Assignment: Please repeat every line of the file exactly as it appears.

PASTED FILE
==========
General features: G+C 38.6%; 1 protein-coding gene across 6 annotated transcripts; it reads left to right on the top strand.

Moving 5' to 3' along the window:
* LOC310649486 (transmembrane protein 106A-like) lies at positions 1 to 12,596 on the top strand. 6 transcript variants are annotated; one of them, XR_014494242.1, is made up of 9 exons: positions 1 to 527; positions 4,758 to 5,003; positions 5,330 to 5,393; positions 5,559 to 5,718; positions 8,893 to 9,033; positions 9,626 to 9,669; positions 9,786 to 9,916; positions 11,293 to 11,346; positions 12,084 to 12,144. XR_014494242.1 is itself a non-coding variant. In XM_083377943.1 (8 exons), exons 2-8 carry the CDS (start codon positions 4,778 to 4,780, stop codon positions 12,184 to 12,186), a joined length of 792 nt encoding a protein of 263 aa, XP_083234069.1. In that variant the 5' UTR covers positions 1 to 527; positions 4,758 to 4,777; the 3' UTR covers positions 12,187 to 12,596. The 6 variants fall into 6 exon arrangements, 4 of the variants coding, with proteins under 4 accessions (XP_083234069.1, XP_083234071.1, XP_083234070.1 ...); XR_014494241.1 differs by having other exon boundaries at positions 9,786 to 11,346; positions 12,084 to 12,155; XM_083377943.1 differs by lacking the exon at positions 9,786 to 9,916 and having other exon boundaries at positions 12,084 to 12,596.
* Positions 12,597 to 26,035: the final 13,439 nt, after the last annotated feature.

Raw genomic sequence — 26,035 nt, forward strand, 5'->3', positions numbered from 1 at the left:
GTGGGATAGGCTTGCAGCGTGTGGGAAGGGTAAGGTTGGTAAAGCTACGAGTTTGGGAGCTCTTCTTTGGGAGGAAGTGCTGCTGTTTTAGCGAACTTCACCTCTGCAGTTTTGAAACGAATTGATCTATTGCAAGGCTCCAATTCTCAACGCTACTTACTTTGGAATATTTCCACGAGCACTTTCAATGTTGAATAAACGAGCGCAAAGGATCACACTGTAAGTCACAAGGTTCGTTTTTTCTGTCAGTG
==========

General features: G+C 38.6%; 1 protein-coding gene across 6 annotated transcripts; it reads left to right on the top strand.

Moving 5' to 3' along the window:
* LOC310649486 (transmembrane protein 106A-like) lies at positions 1 to 12,596 on the top strand. 6 transcript variants are annotated; one of them, XR_014494242.1, is made up of 9 exons: positions 1 to 527; positions 4,758 to 5,003; positions 5,330 to 5,393; positions 5,559 to 5,718; positions 8,893 to 9,033; positions 9,626 to 9,669; positions 9,786 to 9,916; positions 11,293 to 11,346; positions 12,084 to 12,144. XR_014494242.1 is itself a non-coding variant. In XM_083377943.1 (8 exons), exons 2-8 carry the CDS (start codon positions 4,778 to 4,780, stop codon positions 12,184 to 12,186), a joined length of 792 nt encoding a protein of 263 aa, XP_083234069.1. In that variant the 5' UTR covers positions 1 to 527; positions 4,758 to 4,777; the 3' UTR covers positions 12,187 to 12,596. The 6 variants fall into 6 exon arrangements, 4 of the variants coding, with proteins under 4 accessions (XP_083234069.1, XP_083234071.1, XP_083234070.1 ...); XR_014494241.1 differs by having other exon boundaries at positions 9,786 to 11,346; positions 12,084 to 12,155; XM_083377943.1 differs by lacking the exon at positions 9,786 to 9,916 and having other exon boundaries at positions 12,084 to 12,596.
* Positions 12,597 to 26,035: the final 13,439 nt, after the last annotated feature.

Raw genomic sequence — 26,035 nt, forward strand, 5'->3', positions numbered from 1 at the left:
GTGGGATAGGCTTGCAGCGTGTGGGAAGGGTAAGGTTGGTAAAGCTACGAGTTTGGGAGCTCTTCTTTGGGAGGAAGTGCTGCTGTTTTAGCGAACTTCACCTCTGCAGTTTTGAAACGAATTGATCTATTGCAAGGCTCCAATTCTCAACGCTACTTACTTTGGAATATTTCCACGAGCACTTTCAATGTTGAATAAACGAGCGCAAAGGATCACACTGTAAGTCACAAGGTTCGTTTTTTCTGTCAGTG